Bristol history examined after Colston statue toppling

Image source, Jon Kent/Bristol Live
Image caption,
The commission will also consider the role of wars, protests, industry, innovation, transport, housing, migration and faith in the development of the city

A new commission examining Bristol's historical links with slavery in the wake of the Edward Colston statue toppling has met for the first time.

The We are Bristol group was created by mayor Marvin Rees to help the city "better understand its history".

Prof Tim Cole, the group's chair, said it was time the city took "a long hard look at its history".

But Mark Steeds, from Bristol Radical History Group, said it was a "knee jerk reaction" to the statue coming down.

The commission includes TV presenter and historian David Olusoga, as well as university professors and councillors.

Bristol City Council said it was set up "after the events of this summer" and its work would "include the history of slavery" as well as the "full scope of events that have impacted the city".

Mr Rees said it was an "important step in helping us all live with difference".

Image caption,
The commission was announced after the Edward Colston statue was pulled down and dumped into Bristol Harbour during an anti-racism protest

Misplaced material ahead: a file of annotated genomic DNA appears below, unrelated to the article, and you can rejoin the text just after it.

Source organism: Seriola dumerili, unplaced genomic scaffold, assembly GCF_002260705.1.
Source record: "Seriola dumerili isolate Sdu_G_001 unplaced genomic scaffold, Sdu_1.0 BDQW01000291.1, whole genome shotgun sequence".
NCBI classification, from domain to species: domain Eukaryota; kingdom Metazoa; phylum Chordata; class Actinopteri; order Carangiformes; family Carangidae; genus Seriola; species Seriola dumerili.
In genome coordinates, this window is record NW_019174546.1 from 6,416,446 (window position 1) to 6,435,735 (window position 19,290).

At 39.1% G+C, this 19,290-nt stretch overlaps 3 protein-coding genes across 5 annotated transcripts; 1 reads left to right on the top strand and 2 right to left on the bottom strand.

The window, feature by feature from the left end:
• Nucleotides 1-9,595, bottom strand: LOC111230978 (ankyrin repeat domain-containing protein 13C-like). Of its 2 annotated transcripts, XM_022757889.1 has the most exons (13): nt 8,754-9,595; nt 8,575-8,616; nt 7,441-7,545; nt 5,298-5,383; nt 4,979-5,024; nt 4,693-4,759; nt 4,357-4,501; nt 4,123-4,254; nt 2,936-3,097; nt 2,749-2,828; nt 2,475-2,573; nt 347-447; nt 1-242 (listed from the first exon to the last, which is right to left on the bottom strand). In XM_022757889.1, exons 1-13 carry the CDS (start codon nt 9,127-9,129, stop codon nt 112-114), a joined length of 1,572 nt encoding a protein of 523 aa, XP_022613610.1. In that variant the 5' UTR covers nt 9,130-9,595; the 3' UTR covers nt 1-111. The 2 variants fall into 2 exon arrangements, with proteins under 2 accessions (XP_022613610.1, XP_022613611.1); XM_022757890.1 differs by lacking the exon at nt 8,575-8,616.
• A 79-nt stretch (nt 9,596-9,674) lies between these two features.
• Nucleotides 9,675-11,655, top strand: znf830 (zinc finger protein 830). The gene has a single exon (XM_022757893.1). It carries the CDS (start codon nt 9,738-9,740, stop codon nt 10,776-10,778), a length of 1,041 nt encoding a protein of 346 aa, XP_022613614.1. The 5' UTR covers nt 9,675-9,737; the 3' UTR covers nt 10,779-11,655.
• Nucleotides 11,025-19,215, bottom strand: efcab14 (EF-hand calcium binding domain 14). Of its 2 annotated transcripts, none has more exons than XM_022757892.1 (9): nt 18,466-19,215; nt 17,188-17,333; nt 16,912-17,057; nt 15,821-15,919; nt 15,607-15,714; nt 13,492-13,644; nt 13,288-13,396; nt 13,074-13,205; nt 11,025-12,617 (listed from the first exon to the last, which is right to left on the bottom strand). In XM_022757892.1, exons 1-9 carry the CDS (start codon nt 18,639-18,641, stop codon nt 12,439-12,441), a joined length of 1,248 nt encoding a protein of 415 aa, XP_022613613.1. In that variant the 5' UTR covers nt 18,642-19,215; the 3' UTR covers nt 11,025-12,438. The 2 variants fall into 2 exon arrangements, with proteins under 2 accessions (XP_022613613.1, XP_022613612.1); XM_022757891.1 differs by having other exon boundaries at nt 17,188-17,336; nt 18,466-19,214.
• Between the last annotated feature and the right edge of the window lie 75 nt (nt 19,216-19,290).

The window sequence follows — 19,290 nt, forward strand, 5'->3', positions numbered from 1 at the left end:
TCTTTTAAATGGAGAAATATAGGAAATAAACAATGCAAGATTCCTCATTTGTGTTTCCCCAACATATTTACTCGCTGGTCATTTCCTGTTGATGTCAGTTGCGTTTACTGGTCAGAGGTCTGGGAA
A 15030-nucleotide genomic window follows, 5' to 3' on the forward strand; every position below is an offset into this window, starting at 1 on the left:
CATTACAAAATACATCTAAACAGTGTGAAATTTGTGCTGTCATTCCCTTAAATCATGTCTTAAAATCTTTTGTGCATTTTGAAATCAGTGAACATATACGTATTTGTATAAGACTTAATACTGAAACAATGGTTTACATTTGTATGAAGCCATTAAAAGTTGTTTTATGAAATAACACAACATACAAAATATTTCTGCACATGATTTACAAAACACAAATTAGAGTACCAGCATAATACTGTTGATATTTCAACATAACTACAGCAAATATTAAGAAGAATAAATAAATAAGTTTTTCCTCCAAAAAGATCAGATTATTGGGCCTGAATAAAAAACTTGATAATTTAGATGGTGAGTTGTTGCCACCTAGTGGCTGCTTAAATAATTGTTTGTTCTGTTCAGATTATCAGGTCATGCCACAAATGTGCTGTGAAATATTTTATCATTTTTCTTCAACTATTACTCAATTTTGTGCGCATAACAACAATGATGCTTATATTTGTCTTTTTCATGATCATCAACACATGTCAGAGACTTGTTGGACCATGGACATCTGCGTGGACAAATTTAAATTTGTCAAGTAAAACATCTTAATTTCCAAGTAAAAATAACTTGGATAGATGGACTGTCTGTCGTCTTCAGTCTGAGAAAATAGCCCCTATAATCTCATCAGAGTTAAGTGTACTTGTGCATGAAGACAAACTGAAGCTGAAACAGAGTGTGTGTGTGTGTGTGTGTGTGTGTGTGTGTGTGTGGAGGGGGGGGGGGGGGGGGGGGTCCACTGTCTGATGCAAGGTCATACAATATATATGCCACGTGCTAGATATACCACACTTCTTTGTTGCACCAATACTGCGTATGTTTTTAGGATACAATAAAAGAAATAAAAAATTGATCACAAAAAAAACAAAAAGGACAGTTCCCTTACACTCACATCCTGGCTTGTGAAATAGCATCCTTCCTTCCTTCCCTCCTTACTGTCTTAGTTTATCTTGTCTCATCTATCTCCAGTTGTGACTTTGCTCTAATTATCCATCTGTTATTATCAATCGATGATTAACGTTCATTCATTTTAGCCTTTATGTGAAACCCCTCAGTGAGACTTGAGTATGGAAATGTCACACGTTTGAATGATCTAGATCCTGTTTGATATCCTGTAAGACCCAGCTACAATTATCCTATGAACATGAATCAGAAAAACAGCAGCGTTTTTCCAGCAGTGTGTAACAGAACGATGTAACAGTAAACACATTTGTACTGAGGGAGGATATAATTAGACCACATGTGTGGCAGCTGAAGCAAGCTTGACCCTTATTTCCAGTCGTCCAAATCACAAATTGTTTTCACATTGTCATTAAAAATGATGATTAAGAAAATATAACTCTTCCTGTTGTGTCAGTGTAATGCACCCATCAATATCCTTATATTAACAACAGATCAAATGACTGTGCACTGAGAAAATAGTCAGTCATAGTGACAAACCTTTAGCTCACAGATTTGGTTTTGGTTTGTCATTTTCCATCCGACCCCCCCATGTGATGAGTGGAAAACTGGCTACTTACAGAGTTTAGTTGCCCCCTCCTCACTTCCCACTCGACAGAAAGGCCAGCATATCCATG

The bronze statue of the 17th Century slave merchant was pulled from its plinth during a Black Lives Matter protest in June and thrown in the harbour.

It was recovered four days later, and is currently being looked after by the city council.

Mr Cole said its toppling was "very much the departure point" but was "not the sole focus".

"It does suggest that it is time for the city to take a long hard look at its history and have a period of reckoning and reflection," he said.

He said he and his fellow commissioners were "doing this for free" and expected it would take a couple of years.

But Mr Steeds questioned the commission's purpose and objective.

"There's hundreds and hundreds of specialists books on nearly every aspect of Bristol's history. I'm at a loss as to exactly what the use of the commission is," he said.

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